Verity Ulibarri Represents Sorghum on International Stage at C0P27

Sorghum was recently spotlighted during COP27 hosted in Sharm El-Sheikh, Egypt, at the U.S. Center on Adaptation and Agriculture Day. This conference highlighted events and initiatives that focused on how U.S. leadership is providing solutions to the climate crisis. Former Sorghum Checkoff Chairwoman and National Sorghum Producers member Verity Ulibarri represented U.S. agriculture producers, speaking to the climate-smart benefits of sorghum and showcasing how U.S. sorghum farmers are poised to preserve our world and conserve resources with the help of NSP’s $65 million USDA Partnerships for Climate-Smart Commodities grant initiative.

Republicans Win House, Democrats Retain Senate

With 6 seats in the House Chamber still yet to be called, Republicans officially gained the 218 seats necessary to control the House of Representatives following Representative Mike Garcia’s (R-CA) win in California’s 27th Congressional District late Wednesday night. The Senate balance of power stands at 50-49, with Georgia’s December 6 runoff election determining whether the chamber will remain evenly divided or if Democrats gain a one seat edge. Read more here.

ERP Phase II Previewed by USDA, Producer Concerns Expressed

USDA released a preview of ERP Phase II on Wednesday, which will take a significantly different approach from past disaster programs, including ERP Phase I. According to the release, payments will be calculated based on a comparison of income under tax records from either 2018 or 2019 and income under tax records from either 2020 or 2021. A payment is essentially equal to the amount by which benchmark year income exceeds income in the loss year in question, less any factor applied to keep the program within budget. The official rule containing the specifics is expected to be released late this year or early next year. Concerns have already been raised over the new approach. For example, a producer’s income in 2020 or 2021 could be equal to or higher than that in 2018 or 2019 despite a significant crop loss. For instance, the producer could have sold his crop from the previous year in the loss year in question or he could have suffered a significant crop loss that was offset by income elsewhere. A whole farm approach to disaster aid was not envisioned by Congress when it authorized the program. USDA’s press release on both programs may be viewed here.

Lame Duck Congress Seeks to Complete Work on Omnibus, Defense Bill, and Other Items

Amongst the legislative items that many in Congress are seeking to enact into law before Christmas include an Omnibus Appropriations Bill for FY 2023, wrapping up all 12 appropriations bills that were supposed to have been enacted by September 30. This legislation must be enacted by December 16, the date on which the Continuing Resolution (CR) keeping government doors open is set to expire. A critically important element of this legislation would be the prevention of deeper budget sequestration from kicking in next year due to the $1.9 trillion in unpaid-for COVID-19 relief passed under reconciliation early last year.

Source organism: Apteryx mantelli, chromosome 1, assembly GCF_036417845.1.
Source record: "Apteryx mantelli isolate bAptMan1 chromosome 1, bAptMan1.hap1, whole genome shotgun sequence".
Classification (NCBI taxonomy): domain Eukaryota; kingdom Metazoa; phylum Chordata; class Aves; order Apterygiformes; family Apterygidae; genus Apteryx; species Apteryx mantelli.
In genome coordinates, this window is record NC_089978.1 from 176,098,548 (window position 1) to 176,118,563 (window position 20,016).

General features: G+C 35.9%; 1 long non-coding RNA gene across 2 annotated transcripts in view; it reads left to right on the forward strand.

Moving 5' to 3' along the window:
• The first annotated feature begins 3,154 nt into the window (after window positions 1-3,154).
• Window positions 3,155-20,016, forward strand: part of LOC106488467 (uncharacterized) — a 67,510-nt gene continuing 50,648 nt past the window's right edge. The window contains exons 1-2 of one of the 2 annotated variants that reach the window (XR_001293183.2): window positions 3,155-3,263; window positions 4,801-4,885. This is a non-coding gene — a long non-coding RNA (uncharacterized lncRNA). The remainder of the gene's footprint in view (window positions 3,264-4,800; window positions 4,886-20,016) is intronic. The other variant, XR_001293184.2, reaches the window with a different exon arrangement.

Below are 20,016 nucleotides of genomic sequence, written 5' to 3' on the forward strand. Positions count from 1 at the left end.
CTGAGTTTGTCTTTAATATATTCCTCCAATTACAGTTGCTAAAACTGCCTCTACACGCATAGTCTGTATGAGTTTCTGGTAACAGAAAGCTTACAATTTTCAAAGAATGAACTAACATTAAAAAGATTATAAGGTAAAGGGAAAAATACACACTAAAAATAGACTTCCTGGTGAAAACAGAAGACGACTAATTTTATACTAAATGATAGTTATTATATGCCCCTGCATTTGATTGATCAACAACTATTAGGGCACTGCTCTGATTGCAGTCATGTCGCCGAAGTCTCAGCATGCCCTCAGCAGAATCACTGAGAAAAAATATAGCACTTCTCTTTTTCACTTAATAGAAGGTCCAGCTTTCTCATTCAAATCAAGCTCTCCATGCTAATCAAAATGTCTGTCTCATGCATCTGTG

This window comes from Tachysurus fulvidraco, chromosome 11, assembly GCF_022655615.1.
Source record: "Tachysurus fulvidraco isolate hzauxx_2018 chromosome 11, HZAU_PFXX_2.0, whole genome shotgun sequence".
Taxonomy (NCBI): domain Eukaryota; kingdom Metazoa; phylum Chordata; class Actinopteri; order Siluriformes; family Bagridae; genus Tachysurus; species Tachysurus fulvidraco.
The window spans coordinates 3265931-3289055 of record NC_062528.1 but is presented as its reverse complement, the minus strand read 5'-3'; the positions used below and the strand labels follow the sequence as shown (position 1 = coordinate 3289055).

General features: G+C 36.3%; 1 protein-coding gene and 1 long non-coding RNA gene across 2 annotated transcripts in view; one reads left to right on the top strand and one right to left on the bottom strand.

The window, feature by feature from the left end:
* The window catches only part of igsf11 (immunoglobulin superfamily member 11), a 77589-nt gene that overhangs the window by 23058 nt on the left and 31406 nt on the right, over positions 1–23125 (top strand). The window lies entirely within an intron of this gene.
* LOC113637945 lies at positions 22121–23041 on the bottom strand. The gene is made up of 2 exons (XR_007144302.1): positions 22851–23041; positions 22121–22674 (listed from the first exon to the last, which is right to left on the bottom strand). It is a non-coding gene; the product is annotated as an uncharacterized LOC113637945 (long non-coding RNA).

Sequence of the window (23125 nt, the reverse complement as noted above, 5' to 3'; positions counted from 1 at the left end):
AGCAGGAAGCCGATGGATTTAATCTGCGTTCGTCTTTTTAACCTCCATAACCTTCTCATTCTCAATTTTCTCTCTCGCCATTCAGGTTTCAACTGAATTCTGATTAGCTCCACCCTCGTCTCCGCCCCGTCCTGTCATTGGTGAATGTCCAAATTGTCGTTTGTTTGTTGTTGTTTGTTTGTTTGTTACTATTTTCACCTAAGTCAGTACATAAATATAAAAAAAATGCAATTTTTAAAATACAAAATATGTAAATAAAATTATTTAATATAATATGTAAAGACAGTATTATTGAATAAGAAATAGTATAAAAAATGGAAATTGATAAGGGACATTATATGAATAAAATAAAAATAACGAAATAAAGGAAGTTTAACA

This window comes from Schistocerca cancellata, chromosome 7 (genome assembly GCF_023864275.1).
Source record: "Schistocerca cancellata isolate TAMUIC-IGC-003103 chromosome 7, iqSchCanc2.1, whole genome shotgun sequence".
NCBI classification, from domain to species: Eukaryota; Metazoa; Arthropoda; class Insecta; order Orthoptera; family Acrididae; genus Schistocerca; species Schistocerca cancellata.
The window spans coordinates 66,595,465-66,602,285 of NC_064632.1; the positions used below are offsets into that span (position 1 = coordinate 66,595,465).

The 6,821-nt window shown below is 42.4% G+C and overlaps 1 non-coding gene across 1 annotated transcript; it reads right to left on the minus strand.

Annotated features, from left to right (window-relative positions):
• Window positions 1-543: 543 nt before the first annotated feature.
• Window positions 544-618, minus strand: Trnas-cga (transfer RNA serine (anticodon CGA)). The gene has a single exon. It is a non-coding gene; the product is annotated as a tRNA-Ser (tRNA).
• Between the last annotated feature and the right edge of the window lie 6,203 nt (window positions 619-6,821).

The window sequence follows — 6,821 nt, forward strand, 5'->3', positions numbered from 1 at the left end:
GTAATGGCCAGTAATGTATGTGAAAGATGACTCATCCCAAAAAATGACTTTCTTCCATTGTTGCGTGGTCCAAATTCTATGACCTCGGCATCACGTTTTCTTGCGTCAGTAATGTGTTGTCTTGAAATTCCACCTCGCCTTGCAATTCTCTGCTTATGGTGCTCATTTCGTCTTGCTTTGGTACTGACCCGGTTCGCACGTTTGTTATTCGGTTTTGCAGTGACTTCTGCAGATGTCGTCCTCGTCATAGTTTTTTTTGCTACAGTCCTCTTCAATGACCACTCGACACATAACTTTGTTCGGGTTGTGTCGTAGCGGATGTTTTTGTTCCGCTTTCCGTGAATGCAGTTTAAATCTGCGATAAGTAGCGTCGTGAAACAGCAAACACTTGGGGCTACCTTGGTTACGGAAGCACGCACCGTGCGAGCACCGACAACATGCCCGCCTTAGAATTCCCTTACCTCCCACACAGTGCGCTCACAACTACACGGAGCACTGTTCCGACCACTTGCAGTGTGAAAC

Last December, Congress passed legislation to protect Medicare and farm programs from deeper cuts this year, but another bill is required to stave off such cuts next year. An extension of the Emergency Relief Program (ERP) could also be a part of this package as might provisions included in the House and Senate bills to address the serious problems caused by the cap on A&O under crop insurance, a provision to help rice producers who did not have higher crop prices to offset higher input costs, and other potential asks. The defense authorization bill is also thought to be a must-pass piece of legislation, though some key Congressional leaders have raised the possibility of delaying the measure until early next year. Tax extenders legislation is also in the mix of possible bills Congress might complete before the 117th Congress adjourns sine die. Read more here.

ERP Extension to Cover 2022 Losses Favored in Omnibus — but Not a Certainty

Extended disaster relief for producers for 2022 losses continues to be a major priority for sorghum farmers as much of the country remains gripped by severe, chronic drought while other parts have been impacted by hurricanes, freezes, and other natural disasters. Earlier this year, a bipartisan group of lawmakers introduced legislation in the House to extend ERP for 2022. Senator John Boozman (R-AR), the Ranking Member of the Senate Agriculture Committee, and Senator John Hoeven (R-ND), the Ranking Member on the Agriculture Appropriations Subcommittee, have previously suggested that ERP stood a good chance of being extended in the context of an omnibus. However, an extension is by no means guaranteed, and it is essential sorghum producers weigh in on the need for this extension with your representatives. The uncertainty also underscores the importance of continuing to strengthen Federal Crop Insurance which offers farmers certainty.

Agriculture Groups Call for Increased Farm Bill Funding in New Document